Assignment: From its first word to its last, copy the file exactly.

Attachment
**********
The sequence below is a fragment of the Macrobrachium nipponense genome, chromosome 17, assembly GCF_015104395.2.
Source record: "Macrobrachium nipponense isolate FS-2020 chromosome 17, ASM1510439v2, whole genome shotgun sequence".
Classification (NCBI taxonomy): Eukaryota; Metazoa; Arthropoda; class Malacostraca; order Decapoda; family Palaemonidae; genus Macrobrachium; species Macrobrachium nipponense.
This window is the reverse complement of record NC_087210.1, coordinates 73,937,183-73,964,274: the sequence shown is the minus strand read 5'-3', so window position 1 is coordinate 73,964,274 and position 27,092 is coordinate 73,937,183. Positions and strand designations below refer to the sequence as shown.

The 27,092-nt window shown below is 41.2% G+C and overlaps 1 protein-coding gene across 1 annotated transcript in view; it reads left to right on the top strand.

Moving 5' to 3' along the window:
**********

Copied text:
The sequence below is a fragment of the Macrobrachium nipponense genome, chromosome 17, assembly GCF_015104395.2.
Source record: "Macrobrachium nipponense isolate FS-2020 chromosome 17, ASM1510439v2, whole genome shotgun sequence".
Classification (NCBI taxonomy): Eukaryota; Metazoa; Arthropoda; class Malacostraca; order Decapoda; family Palaemonidae; genus Macrobrachium; species Macrobrachium nipponense.
This window is the reverse complement of record NC_087210.1, coordinates 73,937,183-73,964,274: the sequence shown is the minus strand read 5'-3', so window position 1 is coordinate 73,964,274 and position 27,092 is coordinate 73,937,183. Positions and strand designations below refer to the sequence as shown.

The 27,092-nt window shown below is 41.2% G+C and overlaps 1 protein-coding gene across 1 annotated transcript in view; it reads left to right on the top strand.

Moving 5' to 3' along the window: